The Gulfport Fire Department is beginning its investigation into the cause of Sunday's explosion and fire at a chemical plant on Reichold Road.
Highside Chemical was destroyed in the mid-morning blaze. Gulfport fire investigator Joe Ing says his hunch is some kind of electrical failure sparked the fire.
While Ing begins his search for answers, DEQ is focusing on possible environmental damage. MDEQ biologists are taking four sets of water samples from the ditches bordering the plant's property and from the nearby industrial canal.
Biologist Barbara Viskup says 35 different chemicals could have been released during Sunday's explosion and fire.
"These are labeled for different preservatives. One is for nutrients like ammonia, since ammonia was one of the chemicals listed. We have one which is sulfuric acid," Viskup says. "There are so many different chemicals here and one is for metals. One of the metals we saw was zinc."
The company mixes chemicals for the air conditioning and refrigeration industry. DEQ coordinator Earl Etheridge says they don't consider any of them extremely hazardous.
"It's mostly food grade dyes and materials. They said you could eat some of the stuff. I respectively declined, but it is all fairly benign stuff." Etheridge says.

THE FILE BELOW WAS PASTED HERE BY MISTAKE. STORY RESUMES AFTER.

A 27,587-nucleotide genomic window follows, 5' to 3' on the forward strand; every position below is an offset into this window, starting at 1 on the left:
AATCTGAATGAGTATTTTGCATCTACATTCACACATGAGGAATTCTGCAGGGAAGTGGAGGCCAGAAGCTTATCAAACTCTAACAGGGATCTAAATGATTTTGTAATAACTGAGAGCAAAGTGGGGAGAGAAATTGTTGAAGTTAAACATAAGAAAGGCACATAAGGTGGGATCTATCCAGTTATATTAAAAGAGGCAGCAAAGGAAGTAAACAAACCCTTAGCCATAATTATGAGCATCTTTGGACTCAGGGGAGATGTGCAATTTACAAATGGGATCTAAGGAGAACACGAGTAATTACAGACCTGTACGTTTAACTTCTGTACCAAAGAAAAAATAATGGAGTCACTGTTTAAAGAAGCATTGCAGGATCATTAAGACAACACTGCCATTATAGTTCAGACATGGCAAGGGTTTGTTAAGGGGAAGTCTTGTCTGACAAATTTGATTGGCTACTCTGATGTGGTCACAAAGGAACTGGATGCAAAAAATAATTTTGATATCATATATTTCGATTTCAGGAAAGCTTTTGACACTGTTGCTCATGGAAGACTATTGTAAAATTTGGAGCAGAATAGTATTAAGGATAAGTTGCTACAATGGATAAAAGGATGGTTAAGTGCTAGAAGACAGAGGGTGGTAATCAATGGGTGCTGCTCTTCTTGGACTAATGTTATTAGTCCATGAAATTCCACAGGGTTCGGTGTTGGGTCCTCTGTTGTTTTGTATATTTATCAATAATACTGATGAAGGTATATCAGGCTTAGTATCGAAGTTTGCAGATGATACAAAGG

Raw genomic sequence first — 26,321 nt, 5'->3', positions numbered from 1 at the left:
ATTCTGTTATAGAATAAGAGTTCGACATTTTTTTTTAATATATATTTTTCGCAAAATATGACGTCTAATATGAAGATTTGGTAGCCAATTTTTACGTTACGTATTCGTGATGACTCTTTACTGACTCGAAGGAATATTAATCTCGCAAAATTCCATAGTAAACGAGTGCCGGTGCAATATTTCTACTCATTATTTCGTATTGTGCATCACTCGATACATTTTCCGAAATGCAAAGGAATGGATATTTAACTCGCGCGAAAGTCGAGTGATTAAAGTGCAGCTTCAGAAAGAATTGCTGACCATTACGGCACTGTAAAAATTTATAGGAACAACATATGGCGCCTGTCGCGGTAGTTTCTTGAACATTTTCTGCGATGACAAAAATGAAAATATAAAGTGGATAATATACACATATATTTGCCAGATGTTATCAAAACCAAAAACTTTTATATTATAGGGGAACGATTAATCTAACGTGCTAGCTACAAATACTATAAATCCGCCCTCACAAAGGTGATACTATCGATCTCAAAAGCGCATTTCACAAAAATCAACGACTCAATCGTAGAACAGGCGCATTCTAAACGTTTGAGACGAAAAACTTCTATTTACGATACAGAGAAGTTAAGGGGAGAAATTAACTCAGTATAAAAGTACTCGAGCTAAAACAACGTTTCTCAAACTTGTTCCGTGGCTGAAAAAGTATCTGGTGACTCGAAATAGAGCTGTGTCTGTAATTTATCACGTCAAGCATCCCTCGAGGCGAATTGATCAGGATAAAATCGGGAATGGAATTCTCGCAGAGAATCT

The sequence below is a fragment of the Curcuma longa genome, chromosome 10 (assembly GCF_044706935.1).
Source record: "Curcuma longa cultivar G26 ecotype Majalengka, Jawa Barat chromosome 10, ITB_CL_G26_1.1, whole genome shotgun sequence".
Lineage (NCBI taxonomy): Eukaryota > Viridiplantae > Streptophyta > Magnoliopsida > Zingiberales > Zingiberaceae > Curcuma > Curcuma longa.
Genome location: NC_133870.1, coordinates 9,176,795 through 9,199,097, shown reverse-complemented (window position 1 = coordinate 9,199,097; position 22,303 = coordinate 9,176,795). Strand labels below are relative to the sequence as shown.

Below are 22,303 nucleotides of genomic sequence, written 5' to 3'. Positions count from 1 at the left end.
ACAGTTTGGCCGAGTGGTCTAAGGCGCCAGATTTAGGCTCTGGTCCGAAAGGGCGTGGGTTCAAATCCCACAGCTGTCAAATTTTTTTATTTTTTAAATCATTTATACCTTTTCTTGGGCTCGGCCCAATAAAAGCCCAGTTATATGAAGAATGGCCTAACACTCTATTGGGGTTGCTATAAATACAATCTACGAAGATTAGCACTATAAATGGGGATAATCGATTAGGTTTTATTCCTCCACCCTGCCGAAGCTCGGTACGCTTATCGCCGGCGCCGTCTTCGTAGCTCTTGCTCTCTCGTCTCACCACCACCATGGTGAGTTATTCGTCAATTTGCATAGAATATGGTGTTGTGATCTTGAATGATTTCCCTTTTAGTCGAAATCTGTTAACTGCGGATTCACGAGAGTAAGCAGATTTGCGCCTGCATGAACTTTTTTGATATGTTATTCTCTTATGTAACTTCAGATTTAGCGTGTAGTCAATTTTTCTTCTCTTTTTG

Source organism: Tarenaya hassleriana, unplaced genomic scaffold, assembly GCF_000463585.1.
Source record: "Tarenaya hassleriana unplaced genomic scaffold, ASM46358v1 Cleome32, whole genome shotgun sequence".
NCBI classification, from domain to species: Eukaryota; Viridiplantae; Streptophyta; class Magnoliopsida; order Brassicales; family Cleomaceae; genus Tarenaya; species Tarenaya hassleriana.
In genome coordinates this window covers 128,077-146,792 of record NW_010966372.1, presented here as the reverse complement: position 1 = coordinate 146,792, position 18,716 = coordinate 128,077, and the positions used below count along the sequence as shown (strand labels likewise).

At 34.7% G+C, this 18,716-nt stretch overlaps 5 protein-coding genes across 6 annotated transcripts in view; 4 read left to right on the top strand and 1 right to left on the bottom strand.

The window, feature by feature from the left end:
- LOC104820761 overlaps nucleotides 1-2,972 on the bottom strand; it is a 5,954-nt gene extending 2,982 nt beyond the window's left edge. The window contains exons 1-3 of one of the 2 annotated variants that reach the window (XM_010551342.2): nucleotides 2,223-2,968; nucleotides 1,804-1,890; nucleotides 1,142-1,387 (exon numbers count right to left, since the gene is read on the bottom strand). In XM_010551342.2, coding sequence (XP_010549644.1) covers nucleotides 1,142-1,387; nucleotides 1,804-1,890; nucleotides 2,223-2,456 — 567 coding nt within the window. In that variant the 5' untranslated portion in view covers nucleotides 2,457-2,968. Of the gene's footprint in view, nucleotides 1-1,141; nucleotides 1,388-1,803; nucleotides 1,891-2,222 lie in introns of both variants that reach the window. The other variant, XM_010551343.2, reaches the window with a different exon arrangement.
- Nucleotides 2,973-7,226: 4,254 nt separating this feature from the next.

The samples will be compared to those collected Sunday to make sure the biologists aren't missing anything.
"Yesterday, with all the fire and smoke, we were trying to pull samples and we were really hurried. Today we can take our time and work where all the water flowed to and pull different samples just to assure everybody that there is no environmental damage out here."
"Hopefully we won't have any problems out in back bay. That's the main area of concern. And we also look for any type of wildlife that may have been hurt or damaged by this - fish, snakes, anything. We really don't want any wildlife getting in here drinking this cause it would kill them," Viskup said.
Monday's samples will be analyzed at the DEQ lab in Pearl and results should be back within three days.
Plant manager William Dyle told us he's concerned about his 18 employees and he's looking for a place to reopen as soon as possible.